Nov 9
Jean Sibelius
Music always plays an important role in celebrations like weddings. In today's show, we'll hear Mozart's "Haffner" Serenade, written for the wedding of a nobleman's daughter. But classical music also proved to be indispensible at another very different sort of celebration: the 25th anniversary of a plywood factory in Jyvaskyla, Finland. The proud purveyors of plywood hired Jean Sibelius to write them a piece of music in honor of the occasion. We'll hear his "Andante Festivo," from a concert in Toronto.
Nov 8
beethoven
We think of Beethoven as a giant, a composer who revolutionized music. We'll go back to the beginning of the Beethoven revolution: his Symphony No. 1, by a young and ambitious composer just finding his distinctive musical voice. Jaap van Zweden conducts the Netherlands Radio Philharmonic, in concert at the Concertgebouw in Amsterdam.
Nov 6
beethoven
A rocky island, surrounded by black water, with a dark sky overhead. A boatman is rowing toward an out-cropping where, presumably, his ghostly white passenger will spend the rest of time. It's a painting by Arnold Bocklin called "The Isle of the Dead." Sergei Rachmaninoff was so taken with the painting that he wrote a tone poem called "The Isle of the Dead." In the opening moments of the piece, low strings and winds rock gently but ominously back and forth. The water lapping against the rocky shores, just as in Bocklin's painting. In today's show, Alan Buribayev leads the Brabant Orchestra in a performance, from a concert at Amsterdam's Concertgebouw.
Nov 5
"The Pines of Rome," by Ottorino Respighi. It's not just about the the sights and sounds of nature. Respighi wanted the ancient pines to tell the history they had seen. He wrote: "The centuries-old trees which so dominate the Roman landscape became witnesses to the events of Roman life." In today's show, ancient history uncovered by the Los Angeles Philharmonic. Rafael Fruhbeck de Burgos conducts a concert performance of "The Pines of Rome."
Nov 4
king's singers
If only someone had invented the photocopier a little earlier. In 1914, composer Ralph Vaughan Williams sent the one and only copy of his Second Symphony to a conductor in Germany. Then the First World War broke out, and the symphony was lost forever. Vaughan Williams and a few friends spent a couple of years arduously putting it all back together from sketches and scraps and memories. We'll hear his reconstructed work, from a concert by conductor Mark Elder and the Halle Orchestra. Plus, we'll hear the King's Singers in a recent performance at our PT studios.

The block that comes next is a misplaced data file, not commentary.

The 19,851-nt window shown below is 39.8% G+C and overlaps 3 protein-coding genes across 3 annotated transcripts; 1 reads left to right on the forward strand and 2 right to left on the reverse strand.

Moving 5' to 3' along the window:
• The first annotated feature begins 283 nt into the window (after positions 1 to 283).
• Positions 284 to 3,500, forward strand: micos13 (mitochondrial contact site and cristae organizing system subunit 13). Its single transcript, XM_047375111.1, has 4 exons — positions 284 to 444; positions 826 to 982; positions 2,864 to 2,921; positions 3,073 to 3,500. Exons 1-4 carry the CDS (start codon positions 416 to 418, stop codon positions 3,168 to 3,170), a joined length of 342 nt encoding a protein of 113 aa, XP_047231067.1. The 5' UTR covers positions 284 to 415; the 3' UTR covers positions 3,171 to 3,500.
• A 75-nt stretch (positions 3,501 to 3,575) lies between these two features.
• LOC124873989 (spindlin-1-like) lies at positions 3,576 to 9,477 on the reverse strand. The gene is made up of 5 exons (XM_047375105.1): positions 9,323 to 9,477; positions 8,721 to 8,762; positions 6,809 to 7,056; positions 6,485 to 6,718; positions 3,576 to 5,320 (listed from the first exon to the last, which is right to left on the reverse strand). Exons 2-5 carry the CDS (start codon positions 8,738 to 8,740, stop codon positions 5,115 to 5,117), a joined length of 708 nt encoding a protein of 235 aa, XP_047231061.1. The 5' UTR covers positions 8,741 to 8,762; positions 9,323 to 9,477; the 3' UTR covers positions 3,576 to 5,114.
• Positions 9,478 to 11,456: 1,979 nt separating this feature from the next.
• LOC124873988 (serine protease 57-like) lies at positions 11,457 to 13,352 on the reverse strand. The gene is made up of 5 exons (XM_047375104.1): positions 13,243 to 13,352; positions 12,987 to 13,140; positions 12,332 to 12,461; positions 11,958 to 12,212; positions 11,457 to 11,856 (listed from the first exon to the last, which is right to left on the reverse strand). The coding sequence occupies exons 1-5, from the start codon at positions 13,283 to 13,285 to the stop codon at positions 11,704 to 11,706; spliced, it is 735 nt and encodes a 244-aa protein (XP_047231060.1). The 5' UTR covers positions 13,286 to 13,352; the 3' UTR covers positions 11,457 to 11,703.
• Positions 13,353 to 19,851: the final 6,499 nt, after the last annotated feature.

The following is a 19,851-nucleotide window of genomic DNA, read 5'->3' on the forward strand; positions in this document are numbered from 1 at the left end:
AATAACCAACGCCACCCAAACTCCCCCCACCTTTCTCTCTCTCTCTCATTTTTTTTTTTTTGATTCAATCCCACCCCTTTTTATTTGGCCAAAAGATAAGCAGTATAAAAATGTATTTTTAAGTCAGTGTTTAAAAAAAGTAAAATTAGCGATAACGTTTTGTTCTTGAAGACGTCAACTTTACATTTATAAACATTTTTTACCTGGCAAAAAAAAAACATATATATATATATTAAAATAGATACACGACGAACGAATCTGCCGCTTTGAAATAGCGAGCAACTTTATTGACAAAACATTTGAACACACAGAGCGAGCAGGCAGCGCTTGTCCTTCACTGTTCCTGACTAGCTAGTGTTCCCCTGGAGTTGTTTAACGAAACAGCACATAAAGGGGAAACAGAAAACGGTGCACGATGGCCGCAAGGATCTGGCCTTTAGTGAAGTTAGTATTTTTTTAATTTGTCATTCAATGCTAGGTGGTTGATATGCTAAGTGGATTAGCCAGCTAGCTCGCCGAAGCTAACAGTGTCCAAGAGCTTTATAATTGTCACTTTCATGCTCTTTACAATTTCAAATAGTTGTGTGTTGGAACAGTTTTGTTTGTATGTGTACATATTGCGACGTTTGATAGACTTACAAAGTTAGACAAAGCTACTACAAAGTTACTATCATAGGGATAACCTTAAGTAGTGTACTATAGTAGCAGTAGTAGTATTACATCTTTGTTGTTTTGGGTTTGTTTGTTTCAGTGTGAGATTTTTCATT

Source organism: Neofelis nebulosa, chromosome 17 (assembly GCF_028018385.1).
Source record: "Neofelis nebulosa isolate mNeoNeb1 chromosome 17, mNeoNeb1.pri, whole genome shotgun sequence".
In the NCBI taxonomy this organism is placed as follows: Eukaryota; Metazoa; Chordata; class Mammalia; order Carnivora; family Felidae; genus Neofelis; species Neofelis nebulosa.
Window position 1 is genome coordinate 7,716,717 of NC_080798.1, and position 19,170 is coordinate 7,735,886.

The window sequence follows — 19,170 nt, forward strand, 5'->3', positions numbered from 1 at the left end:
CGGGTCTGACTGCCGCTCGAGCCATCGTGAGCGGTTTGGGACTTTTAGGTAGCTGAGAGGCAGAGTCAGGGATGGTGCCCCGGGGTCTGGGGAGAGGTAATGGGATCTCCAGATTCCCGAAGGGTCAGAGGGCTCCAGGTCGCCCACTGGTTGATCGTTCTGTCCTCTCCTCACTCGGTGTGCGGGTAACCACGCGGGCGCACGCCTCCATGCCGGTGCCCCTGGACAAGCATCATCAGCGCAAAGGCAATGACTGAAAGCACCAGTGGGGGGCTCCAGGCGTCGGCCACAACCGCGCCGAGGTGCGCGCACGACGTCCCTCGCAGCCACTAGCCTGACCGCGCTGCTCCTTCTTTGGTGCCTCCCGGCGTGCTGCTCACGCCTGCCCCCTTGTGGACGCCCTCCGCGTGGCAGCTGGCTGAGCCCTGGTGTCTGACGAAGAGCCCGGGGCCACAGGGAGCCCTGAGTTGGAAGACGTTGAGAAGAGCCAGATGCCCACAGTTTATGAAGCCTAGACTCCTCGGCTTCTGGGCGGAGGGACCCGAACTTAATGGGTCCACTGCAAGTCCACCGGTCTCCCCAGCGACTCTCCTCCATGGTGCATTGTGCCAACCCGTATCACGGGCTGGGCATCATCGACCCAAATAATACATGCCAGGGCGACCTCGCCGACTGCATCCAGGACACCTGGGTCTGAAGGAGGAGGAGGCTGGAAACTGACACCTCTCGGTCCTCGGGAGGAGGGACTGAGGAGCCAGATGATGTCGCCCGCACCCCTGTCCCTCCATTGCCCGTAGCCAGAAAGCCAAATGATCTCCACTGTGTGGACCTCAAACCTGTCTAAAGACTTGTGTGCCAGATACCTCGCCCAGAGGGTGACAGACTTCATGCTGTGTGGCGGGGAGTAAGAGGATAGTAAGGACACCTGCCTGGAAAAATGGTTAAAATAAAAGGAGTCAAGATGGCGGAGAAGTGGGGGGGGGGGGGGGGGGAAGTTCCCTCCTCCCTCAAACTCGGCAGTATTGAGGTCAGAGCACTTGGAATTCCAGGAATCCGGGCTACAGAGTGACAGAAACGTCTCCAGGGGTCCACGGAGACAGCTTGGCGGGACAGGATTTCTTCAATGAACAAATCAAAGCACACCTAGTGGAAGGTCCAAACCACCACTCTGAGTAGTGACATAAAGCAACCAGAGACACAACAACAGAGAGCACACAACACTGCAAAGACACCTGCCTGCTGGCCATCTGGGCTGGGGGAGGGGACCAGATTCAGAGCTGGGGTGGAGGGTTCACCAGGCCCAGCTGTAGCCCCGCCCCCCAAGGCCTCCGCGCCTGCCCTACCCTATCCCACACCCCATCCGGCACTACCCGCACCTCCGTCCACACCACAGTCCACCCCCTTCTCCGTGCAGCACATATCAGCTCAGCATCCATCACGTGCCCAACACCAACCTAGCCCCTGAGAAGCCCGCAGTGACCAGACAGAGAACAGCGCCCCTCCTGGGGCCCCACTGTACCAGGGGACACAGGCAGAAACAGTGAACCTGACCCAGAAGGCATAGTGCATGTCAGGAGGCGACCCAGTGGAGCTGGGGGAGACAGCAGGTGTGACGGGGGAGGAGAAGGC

Nov 3
Isle of the Dead IV
A rocky island, surrounded by black water, with a dark sky overhead. A boatman is rowing toward an out-cropping where, presumably, his ghostly white passenger will spend the rest of time. It's a painting by Arnold Bocklin called "The Isle of the Dead." Sergei Rachmaninoff was so taken with the painting that he wrote a tone poem called "The Isle of the Dead." In the opening moments of the piece, low strings and winds rock gently but ominously back and forth. The water lapping against the rocky shores, just as in Bocklin's painting. In today's show, Alan Buribayev leads the Brabant Orchestra in a performance, from a concert at Amsterdam's Concertgebouw.
Nov 2
Felix Mendelssohn
"This is the mark of a true genius." So says conductor Riccardo Chailly about a quick sketch the 20 year-old Felix Mendelssohn made during a trip to Scotland in 1829. Mendelssohn kept that scrap of paper for 13 years, then finally used that idea as the opening of his Symphony No. 3, his "Scottish" Symphony. Riccardo Chailly talks about the connection between the sketch and the final symphony, and leads Mendelssohn's own orchestra, the Leipzig Gewandhaus Orchestra, in both the sketch and the finished version of the piece.
Nov 1
"True pleasure is a serious business." That phrase, or rather the Latin version of it, is inscribed in the Gewandhaus in Leipzig, Germany. Otherwise known as the home of the Leipzig Gewandhaus Orchestra, a group dedicated to the business AND the pleasure of music-making. In today's show, two performances by the Gewandhaus Orchestra, with Riccardo Chailly conducting. Soloist Janine Jansen joins them in Max Bruch's concerto for violin, AND his romance for viola.